US Covered Bonds? Frederick II Would Be Turning in His Grave

(FT Alphaville) Is mortgage securitisation dead? What with Fannie and Freddie unfit for purpose, foreign capital draining from the market, and ratings regarded as more or less worthless, there are plenty of indicators that would have you believe the MBS has left the building

Linda Lowell at Housing Wire assesses the situation in some detail.

One possible panacea that has had a particularly warm reception from US Treasury officials is the covered bond, something we’ve covered in a little depth before.

Covered bonds though, aren’t enjoying quite the takeup Hank Paulson might have hoped for. Felix Salmon over at Market Movers notes the recent downgrading of covered bonds issued by Washington Mutual. Says Salmon:

Remember covered bonds? They’re ever so safe, because not only are they overcollateralized, they’re also guaranteed by the issuing bank. As a result, Hank Paulson has been dropping hints that he’d like to see the mortgage industry move in the covered bond direction in future

But “safe” doesn’t mean “immune to downgrades”, of course — and Fitch has already started downgrading covered bonds issued by Washington Mutual. One problem is that it’s very hard for a ratings agency to assign a rating to a both-and probability, which is what a covered bond is.

Salmon suggests that a key way to move forward might be a little more clarity on how CB’s get their triple-A ratings from the agencies: an idea of how the two main props to a CB rating, institutional risk and collateral risk, are modelled and apportioned.

So one thing I’d like to see, if and when covered bonds become more popular, is the ratings agencies showing their work, as it were. We know what the rating of the bank is, and we know what the rating of the covered bond is, too. But in the interests of transparency, also tell us what the rating of the covered bond would be, if it didn’t have the bank’s guarantee. That would definitely help investors get an idea of what the chances are of one leg or other being kicked out from under the bond.

It’s a great idea. There is a problem though - which Salmon seems to allude to (emphasis ours):

It’s tough. Mathematically speaking, if the chances of the collateralization failing are genuinely independent of the chances of the bank failing, then the chances of them both failing (which is what you need for a covered bond to default) are just 5% of 5%, which is 0.25%: easily low enough to be triple-A. But there’s something intuitively a little dubious about two single-As making a triple-A quite so easily.

If indeed. The problem is that in many cases, the two measures - institution risk and collateral risk - aren’t genuinely independent at all, but in fact, correlated. In some cases highly so. Consider: banks currently are in trouble because of the crash in price of mortgage-backed bonds.

Rating agencies do model this correlation. And the failure to capture it accuracy is exactly the reason why triple-A ratings have fallen so spectacularly from grace. Too often, different rating metrics were treated as independent, when in fact, they were correlated. Most ABS ratings suffered this problem.

We could talk a bit about gaussian copulas vs exponential vasiceks here, but this post is about covered bonds. So back to them.

Irregardless of the rating assumptions behind them, not everybody can be happy with the use of covered bonds as a market pick-me-up. Certainly not the Europeans anyway. Covered bonds are something of a sacred cow in most of Europe. Nowhere more so than in Germany, where most Landesbanken like to recount the 18th century Prussian provenance of the pfandbrief.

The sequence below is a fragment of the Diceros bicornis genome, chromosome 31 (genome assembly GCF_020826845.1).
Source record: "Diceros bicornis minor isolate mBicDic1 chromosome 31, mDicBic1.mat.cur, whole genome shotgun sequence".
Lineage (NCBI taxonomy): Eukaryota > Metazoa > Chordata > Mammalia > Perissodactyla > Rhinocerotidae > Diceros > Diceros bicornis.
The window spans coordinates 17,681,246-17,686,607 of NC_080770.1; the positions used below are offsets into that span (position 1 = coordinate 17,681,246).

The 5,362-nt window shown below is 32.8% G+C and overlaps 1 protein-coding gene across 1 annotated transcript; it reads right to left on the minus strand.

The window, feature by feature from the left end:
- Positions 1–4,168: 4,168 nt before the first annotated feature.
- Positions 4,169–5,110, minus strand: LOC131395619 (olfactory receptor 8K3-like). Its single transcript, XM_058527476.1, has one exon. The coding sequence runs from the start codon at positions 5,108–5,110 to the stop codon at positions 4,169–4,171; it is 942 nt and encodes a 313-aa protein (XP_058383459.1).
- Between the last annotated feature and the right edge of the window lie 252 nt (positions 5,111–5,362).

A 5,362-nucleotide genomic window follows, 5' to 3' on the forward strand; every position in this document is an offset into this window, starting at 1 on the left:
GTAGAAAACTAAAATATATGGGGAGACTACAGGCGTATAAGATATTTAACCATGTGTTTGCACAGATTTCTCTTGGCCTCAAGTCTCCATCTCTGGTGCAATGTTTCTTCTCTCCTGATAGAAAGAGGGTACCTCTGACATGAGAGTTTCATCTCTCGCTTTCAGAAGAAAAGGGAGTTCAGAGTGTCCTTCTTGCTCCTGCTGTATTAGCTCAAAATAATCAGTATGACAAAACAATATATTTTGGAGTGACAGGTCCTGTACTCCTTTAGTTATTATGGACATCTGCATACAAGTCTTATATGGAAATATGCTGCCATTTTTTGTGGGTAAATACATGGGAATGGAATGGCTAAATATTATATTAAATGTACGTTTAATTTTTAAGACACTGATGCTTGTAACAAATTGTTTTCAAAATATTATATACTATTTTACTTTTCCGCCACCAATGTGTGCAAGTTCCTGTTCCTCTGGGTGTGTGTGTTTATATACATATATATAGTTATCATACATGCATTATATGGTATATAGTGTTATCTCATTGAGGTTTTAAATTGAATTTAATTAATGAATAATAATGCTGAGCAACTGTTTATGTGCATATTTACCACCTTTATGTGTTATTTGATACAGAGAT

The covered bond market over here is very conservative. It’s strictly regulated by law. That is really what makes covered bonds so special. And there’s a very high emphasis on the exclusivity of the CB brand.

For example: Until earlier this year, the UK didn’t have its own covered bond law. Instead, it relied on a blend of contract laws to simulate the security of a covered bond through legally seperate shell companies. The nascent US model is the same. There was though, outcry when the the UK introduced its first “structured” CB. French banks in particular complained it was sullying the sanctity of the covered bond brand. In the end, the UK government, by coincidence or design, took their complaints seriously. It now has its own covered bond legislation, under which banks have to register with the FSA to issue covered bonds.

Even with that though, the UK is cautious with CBs. So much so, that even with a covered bond law, the government has still put an effective hold on UK covered bond issuance in the current market. The FSA has held off on inking the issuer registration forms that would allow the UK’s mortgage banks to issue.

Basically, the FSA did not want to do what they see as irreperable damage to the deep, liquid CB markets by lowering the bar - or even being seen to.

The US, of course, isn’t proceeding with quite the same caution. It seems that there covered bonds are being envisaged as safe products - but not necessarily the safest.

This is where the US might be shooting itself in the foot. At a time when foreign capital is flooding out of the mortgage market what they really want to do is attract some back. If they made covered bonds as strong as their European forebears, they might be able to tap the very deep and liquid European market.

It is, of course, a big might.

One thing is for sure though, under the current design, European CB buyers would be fools to touch the US stuff. They’re probably pretty narked that the things are being called Covered Bonds at all. What really makes a covered bond isn’t the issuers cover, but what the issuers cover gives: a very, very stable triple A rating.